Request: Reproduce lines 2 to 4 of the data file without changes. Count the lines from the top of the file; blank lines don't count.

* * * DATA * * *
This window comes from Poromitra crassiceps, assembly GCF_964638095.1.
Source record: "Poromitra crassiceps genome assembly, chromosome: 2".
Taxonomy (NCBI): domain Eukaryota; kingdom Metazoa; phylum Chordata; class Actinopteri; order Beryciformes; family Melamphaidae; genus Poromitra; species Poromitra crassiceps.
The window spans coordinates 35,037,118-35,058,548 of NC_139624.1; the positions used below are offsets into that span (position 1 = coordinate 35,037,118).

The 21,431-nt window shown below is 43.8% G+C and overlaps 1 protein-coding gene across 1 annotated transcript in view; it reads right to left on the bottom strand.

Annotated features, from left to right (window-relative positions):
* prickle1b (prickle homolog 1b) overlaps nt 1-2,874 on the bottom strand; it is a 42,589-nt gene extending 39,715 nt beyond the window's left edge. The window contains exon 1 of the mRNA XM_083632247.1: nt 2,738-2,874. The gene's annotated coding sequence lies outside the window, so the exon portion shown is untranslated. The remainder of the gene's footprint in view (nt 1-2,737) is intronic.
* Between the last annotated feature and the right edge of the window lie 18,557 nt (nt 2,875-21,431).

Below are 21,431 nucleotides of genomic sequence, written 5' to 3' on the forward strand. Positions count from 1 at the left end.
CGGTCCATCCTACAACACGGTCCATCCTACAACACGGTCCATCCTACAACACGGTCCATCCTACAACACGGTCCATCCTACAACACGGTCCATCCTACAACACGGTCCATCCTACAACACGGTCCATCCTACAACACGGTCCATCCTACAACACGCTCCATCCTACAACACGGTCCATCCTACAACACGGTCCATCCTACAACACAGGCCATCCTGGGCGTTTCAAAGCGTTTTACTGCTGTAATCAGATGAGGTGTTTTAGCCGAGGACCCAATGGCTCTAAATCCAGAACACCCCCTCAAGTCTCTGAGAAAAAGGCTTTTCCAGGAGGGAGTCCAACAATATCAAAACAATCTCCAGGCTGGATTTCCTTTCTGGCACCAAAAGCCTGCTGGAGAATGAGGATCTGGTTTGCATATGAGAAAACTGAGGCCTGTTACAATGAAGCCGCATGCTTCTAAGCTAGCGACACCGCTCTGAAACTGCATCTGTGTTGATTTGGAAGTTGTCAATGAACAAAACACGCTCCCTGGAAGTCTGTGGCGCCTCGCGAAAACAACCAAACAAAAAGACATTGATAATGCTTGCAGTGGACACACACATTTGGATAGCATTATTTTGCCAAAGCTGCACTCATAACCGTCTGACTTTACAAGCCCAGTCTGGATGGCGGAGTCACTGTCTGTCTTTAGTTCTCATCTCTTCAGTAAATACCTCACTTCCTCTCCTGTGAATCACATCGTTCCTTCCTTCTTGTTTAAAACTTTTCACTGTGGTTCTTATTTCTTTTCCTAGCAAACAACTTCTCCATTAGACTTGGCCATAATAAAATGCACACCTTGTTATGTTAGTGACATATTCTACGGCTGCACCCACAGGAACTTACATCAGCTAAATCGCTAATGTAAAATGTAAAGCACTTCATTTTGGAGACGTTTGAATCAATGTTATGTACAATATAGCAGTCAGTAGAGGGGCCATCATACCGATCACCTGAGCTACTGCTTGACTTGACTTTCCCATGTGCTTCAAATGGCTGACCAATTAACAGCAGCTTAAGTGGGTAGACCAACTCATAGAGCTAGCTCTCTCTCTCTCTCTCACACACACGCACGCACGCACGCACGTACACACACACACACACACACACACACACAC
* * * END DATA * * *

Source record: "Poromitra crassiceps genome assembly, chromosome: 2".
Taxonomy (NCBI): domain Eukaryota; kingdom Metazoa; phylum Chordata; class Actinopteri; order Beryciformes; family Melamphaidae; genus Poromitra; species Poromitra crassiceps.
The window spans coordinates 35,037,118-35,058,548 of NC_139624.1; the positions used below are offsets into that span (position 1 = coordinate 35,037,118).